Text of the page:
Home / Uncategorized / Dean Martin To Sinatra: ‘Marry Mia Farrow? I’ve Scotch Older Than Her!’

Dean Martin To Sinatra: ‘Marry Mia Farrow? I’ve Scotch Older Than Her!’

Frank Sinatra wed Mia Farrow - 29 years his junior - in what would turn out to be a rocky marriageAuthor J. Randy Taraborrelli thought he’d uncovered everything about Frank Sinatra and his women. Then the star’s confidantes came forward with a host of new revelations. 

Today, in our third extract from his new biography — 18 years on from the original — we reveal the truth behind Sinatra’s rocky marriage to Mia Farrow, 29 years his junior . . . 

The scene could have come straight out of the film Annie Hall. As Frank Sinatra sat down next to a boyish blonde waif, she dropped her handbag, spilling all its contents on the floor.

First, she retrieved a stale doughnut (‘Oh my, I’m so sorry!’); then a tin of cat food (‘Oh no, I’m so embarrassed!’); a lip salve (‘No! No! No!’); even a brace for her teeth (‘Oh my God!’).

She wasn’t curvy and voluptuous like his previous lovers — including Marilyn Monroe, Ava Gardner and Lana Turner — but there was definitely something about this doe-eyed slip of a girl that intrigued him. And not just the fact she happened to be wearing a sheer white nightie.The  couple met in 1964, and Mia, the daughter of film star Maureen O’Sullivan and director John Farrow, was just 19 — easily young enough to be the daughter of Sinatra, then 48Her name, she said, was Mia Farrow. She’d been filming nearby and had just popped on to the set of his latest film, Von Ryan’s Express, during a break.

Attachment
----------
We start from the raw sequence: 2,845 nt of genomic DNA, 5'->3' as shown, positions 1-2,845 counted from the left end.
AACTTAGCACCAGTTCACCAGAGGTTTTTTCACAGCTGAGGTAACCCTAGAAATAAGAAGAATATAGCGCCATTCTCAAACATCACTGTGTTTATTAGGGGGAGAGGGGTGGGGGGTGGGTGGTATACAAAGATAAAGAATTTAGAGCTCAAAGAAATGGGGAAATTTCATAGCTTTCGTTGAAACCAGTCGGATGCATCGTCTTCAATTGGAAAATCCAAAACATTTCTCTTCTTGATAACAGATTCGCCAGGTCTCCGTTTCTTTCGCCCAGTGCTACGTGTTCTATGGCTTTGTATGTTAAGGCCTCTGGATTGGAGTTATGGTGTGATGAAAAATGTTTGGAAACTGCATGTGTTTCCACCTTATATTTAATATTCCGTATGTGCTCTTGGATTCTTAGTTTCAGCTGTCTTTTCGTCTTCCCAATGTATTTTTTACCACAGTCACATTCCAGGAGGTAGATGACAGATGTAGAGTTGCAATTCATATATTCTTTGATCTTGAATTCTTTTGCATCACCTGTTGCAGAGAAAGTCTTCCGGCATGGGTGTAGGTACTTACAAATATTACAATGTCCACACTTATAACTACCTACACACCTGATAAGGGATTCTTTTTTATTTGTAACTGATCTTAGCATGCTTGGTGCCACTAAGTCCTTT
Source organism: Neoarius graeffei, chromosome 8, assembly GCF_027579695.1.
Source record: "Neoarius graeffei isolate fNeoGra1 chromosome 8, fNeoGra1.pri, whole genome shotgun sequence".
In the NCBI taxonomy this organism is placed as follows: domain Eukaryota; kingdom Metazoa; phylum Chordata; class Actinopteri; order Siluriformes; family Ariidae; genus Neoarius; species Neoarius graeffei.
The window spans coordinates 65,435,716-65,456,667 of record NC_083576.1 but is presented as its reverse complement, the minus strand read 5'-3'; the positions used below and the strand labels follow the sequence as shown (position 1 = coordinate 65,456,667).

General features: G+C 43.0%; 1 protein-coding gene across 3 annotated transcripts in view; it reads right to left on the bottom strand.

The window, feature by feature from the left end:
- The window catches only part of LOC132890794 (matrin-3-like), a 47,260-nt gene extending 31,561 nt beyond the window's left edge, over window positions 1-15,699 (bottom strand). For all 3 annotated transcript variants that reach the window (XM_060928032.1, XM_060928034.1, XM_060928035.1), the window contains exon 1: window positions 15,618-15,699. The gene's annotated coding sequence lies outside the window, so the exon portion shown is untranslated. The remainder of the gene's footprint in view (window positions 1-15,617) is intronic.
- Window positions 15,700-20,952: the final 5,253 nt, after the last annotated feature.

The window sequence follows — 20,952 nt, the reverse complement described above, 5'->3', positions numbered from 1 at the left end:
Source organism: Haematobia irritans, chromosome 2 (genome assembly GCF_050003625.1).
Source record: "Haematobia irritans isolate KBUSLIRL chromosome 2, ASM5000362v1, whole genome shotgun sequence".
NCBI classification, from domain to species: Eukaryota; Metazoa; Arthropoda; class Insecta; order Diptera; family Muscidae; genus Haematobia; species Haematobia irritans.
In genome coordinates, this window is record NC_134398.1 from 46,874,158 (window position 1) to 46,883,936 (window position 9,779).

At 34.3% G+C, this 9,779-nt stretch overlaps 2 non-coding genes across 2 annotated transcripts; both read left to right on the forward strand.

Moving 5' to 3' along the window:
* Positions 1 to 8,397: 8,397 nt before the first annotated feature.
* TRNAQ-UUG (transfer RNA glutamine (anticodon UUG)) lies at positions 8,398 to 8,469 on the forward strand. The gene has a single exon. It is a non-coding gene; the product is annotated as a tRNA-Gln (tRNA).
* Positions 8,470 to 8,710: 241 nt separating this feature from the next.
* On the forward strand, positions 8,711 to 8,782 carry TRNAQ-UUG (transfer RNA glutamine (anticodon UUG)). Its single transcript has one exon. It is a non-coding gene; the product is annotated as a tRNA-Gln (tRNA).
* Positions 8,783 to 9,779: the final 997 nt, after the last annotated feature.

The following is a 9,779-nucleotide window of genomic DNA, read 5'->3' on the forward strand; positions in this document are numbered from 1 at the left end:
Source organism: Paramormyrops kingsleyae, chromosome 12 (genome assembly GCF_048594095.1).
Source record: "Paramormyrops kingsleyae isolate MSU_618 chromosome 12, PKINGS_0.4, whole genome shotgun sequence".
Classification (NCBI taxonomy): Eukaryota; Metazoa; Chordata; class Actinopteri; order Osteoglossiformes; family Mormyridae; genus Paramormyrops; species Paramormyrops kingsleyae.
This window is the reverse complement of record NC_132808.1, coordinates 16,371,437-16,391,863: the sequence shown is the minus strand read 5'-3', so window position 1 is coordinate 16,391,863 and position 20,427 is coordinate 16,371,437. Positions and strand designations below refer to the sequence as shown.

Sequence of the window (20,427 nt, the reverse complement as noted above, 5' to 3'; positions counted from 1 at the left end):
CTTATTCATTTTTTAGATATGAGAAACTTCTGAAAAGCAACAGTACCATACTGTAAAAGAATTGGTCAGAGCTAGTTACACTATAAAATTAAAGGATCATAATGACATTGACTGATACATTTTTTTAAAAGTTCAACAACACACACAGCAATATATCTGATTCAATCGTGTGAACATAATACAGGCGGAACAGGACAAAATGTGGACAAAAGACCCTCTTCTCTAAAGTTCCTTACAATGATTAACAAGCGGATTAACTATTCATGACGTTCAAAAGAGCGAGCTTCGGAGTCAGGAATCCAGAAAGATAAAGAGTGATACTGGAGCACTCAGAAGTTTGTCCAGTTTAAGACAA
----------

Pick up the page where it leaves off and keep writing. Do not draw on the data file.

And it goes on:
‘I act on a TV show called Peyton Place. Ever hear of it?’ asked Mia. He hadn’t. The nightie, she explained, was her costume for the day. He listened enchanted as she prattled away; and when their eyes locked, it was clear to Sinatra, then 48, that something significant had just happened.

The year was 1964, and Mia, the daughter of film star Maureen O’Sullivan and director John Farrow, was just 19 — easily young enough to be his daughter.

But that didn’t stop him asking her out to a film screening, and then holding her hand all the way through it. Afterwards, Sinatra asked her to come out to his home in Palm Springs on his private jet. ‘We’ll just take off and be there in an hour. What do you say, kid?’

This was quite a lot for Mia to digest. She’d never had a boyfriend before, and now a famous man more than twice her age was asking her to go away for the weekend.